When Spc. Joseph Elliott headed out from his forward operating base five months into his deployment to Iraq with the 4th Brigade Combat Team, 10th Mountain Division, he figured it would be a "normal" mission. "I was part of Command Sergeant Major (Christopher) Greca's security detail," Elliott said. "We were sent out to pick up a combat photographer. It seemed pretty easy." Elliott and his team picked up the photographer and began their return trip when the day took a turn the Soldiers would not soon forget. "The vehicle I was riding in hit an IED (improvised explosive device)," Elliott said.

Elliott was hit in the left side with a large piece of shrapnel. His driver took several shrapnel hits and had a toe blown off. Fortunately for the two, their "cargo," the combat photographer, had once been a medic. "He pulled us out of the vehicle and immediately went to work to stop the bleeding," Elliott said. "And he filmed the whole thing. It was pretty amazing. I don't know what we would have done if he hadn't been there." Medics soon arrived, patched up the Soldiers' wounds and evacuated them to Baghdad's Green Zone. Elliott was operated on to remove the shrapnel and transferred to Landstuhl Army Medical Center in Germany.

Following a brief stay at LAMC, he returned to Fort Polk and was assigned to Warrior Transition Battalion. "They put me in a rehab hospital for a while, then sent me home for convalescent leave for a month," Elliott said. "After that, I came back here."

Lt. Col. Timothy Albers, commander of Fort Polk's Warrior Transition Battalion, said the mission of the WTB is to heal and transfer the wounded Soldier either back into service or the civilian world. "We try to focus our staff and commanders to facilitate that," he said. Albers said there are four priorities: mission, Soldiers, Families and team. "Our mission, to heal and transition, has to be our No. 1 priority," he said. "Our motto is 'Mission first.'" Next come the Soldiers. "We treat our Soldiers with dignity and respect," Albers said. "It's a new world for these Soldiers, very stressful. We try to educate and support them throughout the process."

Albers said Families are an important part of the team. "We strive to keep Families informed and aware of the opportunities available, keep them involved and give them some control over the situation." As for the team, Albers said teamwork is vital to successfully complete the mission. "Individuals are not typically successful, but teams are," he said. Albers said a lot has changed in the way the Army treats those who have been injured. "It's a different mindset from the old Army," he said. "These are our Soldiers who were defending our nation, and it's our duty to do our best to get them back to their unit or transition them to civilian life. "It's different than a combat mission, but just as important to those Soldiers who find themselves in a Warrior Transition Battalion."

An important player in the process of healing and transitioning is the Soldier's case manager. Capt. Brad O'Brien is one of 13 case managers assigned to Fort Polk's WTB at Bayne-Jones Army Community Hospital. They are augmented by four medical support assistants who handle much of the paperwork and appointment scheduling. "I guide the Soldiers," he said. "I find out what they want or need, then help them get there." O'Brien said all case managers are registered nurses and that no more than 25 Soldiers are assigned to each case managers. "That means we understand medical requirements," he said. "Sometimes we have to refer our Soldiers to local doctors or Fort Sam Houston. We are their advocate or guide." The main goal is to retain the Soldier, O'Brien said. "If we can't help keep the Soldier in, we allow the Veterans Administration to handle it," he said.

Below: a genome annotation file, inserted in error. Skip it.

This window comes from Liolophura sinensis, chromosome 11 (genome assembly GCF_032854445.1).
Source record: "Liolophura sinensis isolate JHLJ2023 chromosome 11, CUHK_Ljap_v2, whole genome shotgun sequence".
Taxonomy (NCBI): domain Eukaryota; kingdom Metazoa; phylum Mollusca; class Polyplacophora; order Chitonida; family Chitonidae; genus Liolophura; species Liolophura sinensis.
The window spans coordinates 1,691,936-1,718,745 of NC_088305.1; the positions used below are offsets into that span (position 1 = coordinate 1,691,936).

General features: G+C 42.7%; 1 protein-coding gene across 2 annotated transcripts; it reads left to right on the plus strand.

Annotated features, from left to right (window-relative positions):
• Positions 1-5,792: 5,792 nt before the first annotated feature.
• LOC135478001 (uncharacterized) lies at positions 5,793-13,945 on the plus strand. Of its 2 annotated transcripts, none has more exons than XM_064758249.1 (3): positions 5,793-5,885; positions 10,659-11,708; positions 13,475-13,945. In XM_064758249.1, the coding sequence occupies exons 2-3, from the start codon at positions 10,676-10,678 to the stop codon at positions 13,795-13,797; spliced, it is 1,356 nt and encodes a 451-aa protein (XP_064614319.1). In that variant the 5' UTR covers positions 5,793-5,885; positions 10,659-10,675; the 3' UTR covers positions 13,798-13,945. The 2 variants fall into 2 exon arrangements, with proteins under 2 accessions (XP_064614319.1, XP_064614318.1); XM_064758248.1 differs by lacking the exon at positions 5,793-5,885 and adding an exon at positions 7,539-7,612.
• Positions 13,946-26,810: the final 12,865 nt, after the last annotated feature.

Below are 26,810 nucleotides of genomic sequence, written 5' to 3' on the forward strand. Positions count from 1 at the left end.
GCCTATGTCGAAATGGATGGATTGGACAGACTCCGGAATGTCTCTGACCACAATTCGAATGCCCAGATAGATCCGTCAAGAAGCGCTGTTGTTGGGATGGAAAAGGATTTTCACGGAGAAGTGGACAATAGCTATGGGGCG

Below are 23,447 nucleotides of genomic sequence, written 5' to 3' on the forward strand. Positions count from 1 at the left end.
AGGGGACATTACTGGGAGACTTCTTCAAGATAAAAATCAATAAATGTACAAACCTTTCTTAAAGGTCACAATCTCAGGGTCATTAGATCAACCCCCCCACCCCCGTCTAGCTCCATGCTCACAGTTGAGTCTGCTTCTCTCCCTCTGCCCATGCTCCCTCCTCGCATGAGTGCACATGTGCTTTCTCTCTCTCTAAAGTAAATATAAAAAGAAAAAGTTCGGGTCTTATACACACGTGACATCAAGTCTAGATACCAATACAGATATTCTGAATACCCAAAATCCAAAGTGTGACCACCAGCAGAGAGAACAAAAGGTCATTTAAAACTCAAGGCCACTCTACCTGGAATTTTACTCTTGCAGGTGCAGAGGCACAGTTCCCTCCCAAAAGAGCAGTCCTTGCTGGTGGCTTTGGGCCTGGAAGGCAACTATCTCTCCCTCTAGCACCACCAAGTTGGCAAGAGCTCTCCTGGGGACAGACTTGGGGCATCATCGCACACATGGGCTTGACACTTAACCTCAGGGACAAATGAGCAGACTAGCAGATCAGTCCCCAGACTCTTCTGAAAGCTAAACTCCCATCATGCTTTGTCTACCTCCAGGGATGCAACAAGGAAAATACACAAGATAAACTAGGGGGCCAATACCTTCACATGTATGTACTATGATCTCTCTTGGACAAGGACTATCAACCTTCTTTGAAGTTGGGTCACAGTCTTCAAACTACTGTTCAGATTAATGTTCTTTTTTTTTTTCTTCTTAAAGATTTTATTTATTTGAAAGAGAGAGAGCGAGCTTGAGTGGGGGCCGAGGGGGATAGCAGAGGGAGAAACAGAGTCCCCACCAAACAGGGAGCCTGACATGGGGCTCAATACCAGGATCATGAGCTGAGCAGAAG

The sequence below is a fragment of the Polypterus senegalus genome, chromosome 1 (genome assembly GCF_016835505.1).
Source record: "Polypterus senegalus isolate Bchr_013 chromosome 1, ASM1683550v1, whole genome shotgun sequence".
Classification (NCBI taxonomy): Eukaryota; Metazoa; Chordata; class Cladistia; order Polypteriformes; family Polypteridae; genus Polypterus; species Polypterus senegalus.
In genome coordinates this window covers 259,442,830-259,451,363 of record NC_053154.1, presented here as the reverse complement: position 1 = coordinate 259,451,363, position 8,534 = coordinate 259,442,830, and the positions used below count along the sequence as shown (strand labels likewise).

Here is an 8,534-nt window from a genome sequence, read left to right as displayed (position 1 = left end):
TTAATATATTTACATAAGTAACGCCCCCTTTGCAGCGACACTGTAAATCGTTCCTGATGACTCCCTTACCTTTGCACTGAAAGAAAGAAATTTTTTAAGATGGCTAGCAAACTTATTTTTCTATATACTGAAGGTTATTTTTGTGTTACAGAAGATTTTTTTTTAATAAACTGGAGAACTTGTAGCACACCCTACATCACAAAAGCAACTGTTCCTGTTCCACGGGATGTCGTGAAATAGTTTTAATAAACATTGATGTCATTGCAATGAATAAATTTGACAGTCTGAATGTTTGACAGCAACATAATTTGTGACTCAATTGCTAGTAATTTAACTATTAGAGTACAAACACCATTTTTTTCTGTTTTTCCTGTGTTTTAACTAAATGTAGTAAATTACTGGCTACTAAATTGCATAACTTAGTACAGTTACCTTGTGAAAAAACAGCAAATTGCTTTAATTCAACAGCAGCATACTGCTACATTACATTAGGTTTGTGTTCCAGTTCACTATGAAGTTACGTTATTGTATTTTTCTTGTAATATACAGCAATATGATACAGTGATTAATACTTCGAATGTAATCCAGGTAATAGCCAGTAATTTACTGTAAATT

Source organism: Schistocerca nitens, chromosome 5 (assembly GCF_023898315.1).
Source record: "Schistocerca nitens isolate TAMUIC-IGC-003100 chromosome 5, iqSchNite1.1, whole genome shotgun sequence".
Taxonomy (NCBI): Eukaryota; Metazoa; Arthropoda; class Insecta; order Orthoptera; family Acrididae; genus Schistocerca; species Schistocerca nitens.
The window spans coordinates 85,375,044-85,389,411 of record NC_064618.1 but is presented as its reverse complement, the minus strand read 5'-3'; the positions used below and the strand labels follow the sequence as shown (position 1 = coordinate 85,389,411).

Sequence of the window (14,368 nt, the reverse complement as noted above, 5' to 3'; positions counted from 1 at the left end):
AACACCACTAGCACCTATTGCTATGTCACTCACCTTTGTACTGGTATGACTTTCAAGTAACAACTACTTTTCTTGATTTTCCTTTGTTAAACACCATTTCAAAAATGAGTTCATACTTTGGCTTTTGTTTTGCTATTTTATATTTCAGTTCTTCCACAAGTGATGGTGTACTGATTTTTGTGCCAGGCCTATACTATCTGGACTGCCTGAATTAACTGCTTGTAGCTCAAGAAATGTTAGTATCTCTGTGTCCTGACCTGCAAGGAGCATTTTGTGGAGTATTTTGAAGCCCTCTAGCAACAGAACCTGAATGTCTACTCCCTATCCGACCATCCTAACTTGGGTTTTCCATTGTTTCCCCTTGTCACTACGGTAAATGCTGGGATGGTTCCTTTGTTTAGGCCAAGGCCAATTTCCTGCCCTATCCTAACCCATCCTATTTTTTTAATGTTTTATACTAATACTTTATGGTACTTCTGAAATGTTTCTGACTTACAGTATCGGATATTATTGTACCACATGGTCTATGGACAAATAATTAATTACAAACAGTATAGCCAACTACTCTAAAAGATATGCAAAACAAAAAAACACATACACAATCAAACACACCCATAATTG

One area that is stressed by the WTB staff is education, Albers said. "This is a transitional time in the life of these Soldiers," he said. "I want them to be successful when they leave - education gives them that advantage." To that end, Albers said time is made for Soldiers to attend on-line college or participate in certificate and work-release programs. He also pointed out it's not just combat-related injuries that can bring a Soldier to the WTB. "If there is a requirement for comprehensive care, the WTB is probably where they'll be," he said.

Elliott has nothing but praise for the WTB, from the care he has received to his living conditions. "I think the program is really good," he said. "It has helped me a lot. They make sure you get all of the appointments you need; that's their No. 1 priority, getting the medical care you need to be rehabilitated."

As for his barracks room, Elliott said it beats anything he's ever had in the military. "Our one-man rooms are bigger than most two-man rooms," Elliott said. "They are like an apartment and each room also has a wall-mounted flat screen television. What more could you ask for'" Elliott said the WTB also helps in another way: It keeps Soldiers busy. "We have a work-release program," Elliott said. "I do desk duty at the hospital and some Soldiers go to school. They don't let you just sit around; if you're able, they get you back on your feet." Elliott said he's recovering from his wounds, but it looks to be a long process. "I had a lot of nerve damage to my left side," he said. "I'm gradually getting better, but I've kind of reached a plateau right now. They're determining whether I will be sent before a medical board, returned to a unit or reclassified." Whatever the decision, Elliott said the WTB has been an encouragement. "It's good to know that should the worst happen, the Army will be there for you," he said.